Balliol students have taken a stand on the sustainability of the college’s investment, pushing the College to reduce its endowment’s involvement fossil fuel exposure (FFE) “as far and as fast as is practicable”. With socially responsible investment practices more critical than ever, this is a positive step forward for Balliol which may kick-start a precedent for ecologically friendly investment strategies for the wider university.
It is a group of students from the Balliol Divestment Campaign, which encompasses members of both the JCR and the MCR, who have been lobbying for this change. They have worked with the Development Committee and Investment Committee at Balliol to achieve what Chair of the Investment Committee Richard Collier describes as “a significant reduction in the College’s fossil fuel investments”.
Specifically, the policy change seeks to reduce Balliol’s fossil fuel investments from 2.4% of its endowment to less than 1%, which equates to the divestment of at least £1.67 million of Balliol’s £119.1 million endowment. This divestment applies to fossil fuel extraction companies but not necessarily drilling equipment manufacturers or oil service companies. It is not only divestment from fossil fuels that is a marker of Balliol’s commitment to ecological sustainability; this is but one move in a broader climate change action plan which will examine how changes can be made to College operations in energy, waste, and food. For example, Balliol also plans to stop accepting donations from FFE companies.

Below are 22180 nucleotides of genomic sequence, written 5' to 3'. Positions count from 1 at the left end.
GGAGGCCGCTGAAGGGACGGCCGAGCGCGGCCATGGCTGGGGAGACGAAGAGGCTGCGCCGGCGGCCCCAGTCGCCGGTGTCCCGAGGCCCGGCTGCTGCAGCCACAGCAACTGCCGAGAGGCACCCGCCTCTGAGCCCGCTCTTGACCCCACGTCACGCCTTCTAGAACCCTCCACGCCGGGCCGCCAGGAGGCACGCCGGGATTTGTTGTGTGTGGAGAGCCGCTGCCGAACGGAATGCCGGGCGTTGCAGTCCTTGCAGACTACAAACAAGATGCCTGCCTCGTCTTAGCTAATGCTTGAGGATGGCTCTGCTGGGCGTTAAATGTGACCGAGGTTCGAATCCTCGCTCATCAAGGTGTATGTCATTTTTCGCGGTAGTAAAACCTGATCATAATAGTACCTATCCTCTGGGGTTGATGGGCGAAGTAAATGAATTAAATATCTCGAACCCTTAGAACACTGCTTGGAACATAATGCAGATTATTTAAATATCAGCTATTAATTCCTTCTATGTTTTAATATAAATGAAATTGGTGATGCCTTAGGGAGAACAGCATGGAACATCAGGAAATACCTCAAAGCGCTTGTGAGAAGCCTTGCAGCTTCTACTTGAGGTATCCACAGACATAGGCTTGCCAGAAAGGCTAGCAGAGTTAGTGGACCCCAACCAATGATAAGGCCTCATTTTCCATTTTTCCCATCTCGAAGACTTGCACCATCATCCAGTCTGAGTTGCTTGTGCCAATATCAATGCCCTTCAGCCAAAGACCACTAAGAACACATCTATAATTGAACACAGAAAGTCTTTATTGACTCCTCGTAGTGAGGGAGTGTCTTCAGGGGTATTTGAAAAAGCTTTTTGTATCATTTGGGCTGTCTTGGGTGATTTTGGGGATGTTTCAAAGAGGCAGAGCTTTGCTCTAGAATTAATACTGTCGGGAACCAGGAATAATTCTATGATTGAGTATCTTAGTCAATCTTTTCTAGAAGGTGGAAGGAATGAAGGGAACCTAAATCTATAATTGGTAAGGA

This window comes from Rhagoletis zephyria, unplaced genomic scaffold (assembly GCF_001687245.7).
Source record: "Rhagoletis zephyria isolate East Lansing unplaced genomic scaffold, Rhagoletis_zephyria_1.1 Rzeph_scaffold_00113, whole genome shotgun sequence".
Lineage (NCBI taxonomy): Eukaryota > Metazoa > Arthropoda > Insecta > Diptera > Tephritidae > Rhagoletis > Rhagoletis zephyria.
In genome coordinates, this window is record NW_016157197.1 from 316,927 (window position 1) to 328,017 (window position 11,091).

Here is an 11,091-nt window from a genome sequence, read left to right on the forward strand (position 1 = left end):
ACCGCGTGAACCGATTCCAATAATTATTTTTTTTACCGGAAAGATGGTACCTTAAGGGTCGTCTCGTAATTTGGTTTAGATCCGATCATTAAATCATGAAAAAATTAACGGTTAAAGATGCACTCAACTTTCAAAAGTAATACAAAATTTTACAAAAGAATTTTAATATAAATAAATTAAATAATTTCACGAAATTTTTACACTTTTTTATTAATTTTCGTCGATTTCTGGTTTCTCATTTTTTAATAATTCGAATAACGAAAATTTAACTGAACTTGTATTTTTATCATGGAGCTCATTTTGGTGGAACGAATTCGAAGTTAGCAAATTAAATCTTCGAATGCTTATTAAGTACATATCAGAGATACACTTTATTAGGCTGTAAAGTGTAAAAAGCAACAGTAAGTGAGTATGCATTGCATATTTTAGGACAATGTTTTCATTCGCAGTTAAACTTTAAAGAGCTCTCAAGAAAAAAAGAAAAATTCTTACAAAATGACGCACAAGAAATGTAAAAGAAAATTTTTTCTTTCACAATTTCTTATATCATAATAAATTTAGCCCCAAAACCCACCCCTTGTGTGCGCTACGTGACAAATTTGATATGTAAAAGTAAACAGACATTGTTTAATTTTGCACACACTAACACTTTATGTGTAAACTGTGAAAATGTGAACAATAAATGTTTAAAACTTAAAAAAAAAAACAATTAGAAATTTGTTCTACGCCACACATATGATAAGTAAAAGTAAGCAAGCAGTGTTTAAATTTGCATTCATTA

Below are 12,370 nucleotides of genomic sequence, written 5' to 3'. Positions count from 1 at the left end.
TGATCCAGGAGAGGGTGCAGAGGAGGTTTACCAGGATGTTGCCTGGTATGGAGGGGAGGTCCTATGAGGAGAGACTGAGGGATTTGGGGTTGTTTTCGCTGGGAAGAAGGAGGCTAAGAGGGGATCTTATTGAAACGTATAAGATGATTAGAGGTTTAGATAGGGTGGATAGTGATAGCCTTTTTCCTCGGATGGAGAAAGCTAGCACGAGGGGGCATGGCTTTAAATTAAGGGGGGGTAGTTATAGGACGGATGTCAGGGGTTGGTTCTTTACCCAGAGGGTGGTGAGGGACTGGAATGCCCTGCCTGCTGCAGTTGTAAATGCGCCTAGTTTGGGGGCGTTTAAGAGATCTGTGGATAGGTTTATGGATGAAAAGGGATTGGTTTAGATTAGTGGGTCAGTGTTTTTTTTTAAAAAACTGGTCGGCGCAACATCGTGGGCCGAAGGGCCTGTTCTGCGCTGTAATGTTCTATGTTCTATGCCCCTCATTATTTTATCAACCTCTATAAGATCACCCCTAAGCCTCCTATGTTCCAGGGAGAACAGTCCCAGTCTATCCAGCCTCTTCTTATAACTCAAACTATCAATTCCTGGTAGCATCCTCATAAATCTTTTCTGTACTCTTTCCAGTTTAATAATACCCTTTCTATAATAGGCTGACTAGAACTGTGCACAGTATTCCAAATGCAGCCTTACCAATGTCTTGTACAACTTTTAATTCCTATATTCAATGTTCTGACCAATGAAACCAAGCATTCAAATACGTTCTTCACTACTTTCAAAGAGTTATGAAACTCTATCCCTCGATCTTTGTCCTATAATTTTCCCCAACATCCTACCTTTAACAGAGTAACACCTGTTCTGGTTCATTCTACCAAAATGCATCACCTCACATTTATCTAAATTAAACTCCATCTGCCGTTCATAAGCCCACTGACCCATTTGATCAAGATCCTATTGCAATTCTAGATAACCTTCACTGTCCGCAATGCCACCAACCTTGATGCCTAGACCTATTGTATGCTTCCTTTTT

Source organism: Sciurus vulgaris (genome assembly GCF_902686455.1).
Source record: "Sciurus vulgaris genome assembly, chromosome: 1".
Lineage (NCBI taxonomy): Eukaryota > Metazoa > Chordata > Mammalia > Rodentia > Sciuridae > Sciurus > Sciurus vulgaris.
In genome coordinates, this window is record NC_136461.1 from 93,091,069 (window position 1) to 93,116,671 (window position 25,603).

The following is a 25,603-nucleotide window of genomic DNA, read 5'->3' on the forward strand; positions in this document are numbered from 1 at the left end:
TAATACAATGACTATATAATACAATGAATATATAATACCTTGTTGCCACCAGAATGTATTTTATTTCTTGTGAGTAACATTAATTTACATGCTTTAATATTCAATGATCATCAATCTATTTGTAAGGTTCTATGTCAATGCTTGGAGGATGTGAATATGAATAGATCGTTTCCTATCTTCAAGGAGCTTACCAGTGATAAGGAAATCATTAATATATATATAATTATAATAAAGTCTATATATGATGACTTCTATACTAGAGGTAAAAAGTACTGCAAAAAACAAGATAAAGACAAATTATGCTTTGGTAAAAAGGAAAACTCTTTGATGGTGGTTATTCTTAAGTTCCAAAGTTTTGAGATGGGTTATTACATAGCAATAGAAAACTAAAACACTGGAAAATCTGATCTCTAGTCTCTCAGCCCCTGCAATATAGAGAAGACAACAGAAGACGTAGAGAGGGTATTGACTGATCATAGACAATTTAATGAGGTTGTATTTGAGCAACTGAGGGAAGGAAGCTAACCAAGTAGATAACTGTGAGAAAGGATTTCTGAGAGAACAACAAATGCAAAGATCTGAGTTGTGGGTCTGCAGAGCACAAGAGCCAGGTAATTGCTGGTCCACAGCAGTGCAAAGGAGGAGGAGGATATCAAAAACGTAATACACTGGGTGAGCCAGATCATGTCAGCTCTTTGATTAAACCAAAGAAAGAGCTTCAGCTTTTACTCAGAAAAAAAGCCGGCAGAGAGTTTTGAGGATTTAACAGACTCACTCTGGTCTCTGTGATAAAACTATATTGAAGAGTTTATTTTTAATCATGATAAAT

The movement is significant for Balliol because “the College’s endowment provides a very significant proportion of our annual income, and is essential to Balliol’s ongoing support for scholarships, bursaries, fellowships, and the maintenance of the College’s historic buildings”. It is thus a bold move to introduce changes rather than stick to the safe status quo for which Balliol should be commended.
The decision stands in contrast to Oxford University Endowment Management. Whilst OUem has committed to avoid direct investments in coal and oil sands, the Socially Responsible Investment Committee has been prevented from instructing OUem “to divest its endowment from the top 200 companies involved in the exploration, ownership or extraction of fossil fuels unless it is financially prudent to do so”. Balliol joins colleges like St Hilda’s and Oriel in divesting their endowments from fossil fuels, putting more pressure on OUem to consider alternative investment practices, beyond that which is dogmatically ‘financially prudent’.
An Oxford spokesperson said the University’s socially responsible investment policy ensured its central investments decisions “consider social, environmental and political issues in maintaining ethical standards”.
Michael Beattie, one of Balliol JCR’s Environment and Ethics Representatives and a spokesperson for the Balliol Divestment Campaign, told The Oxford Blue that Balliol’s endowment could grow even quicker following the change. “Aside from a negligible admin cost to transfer some of the funds, the College should not see any notable change in return on their endowment.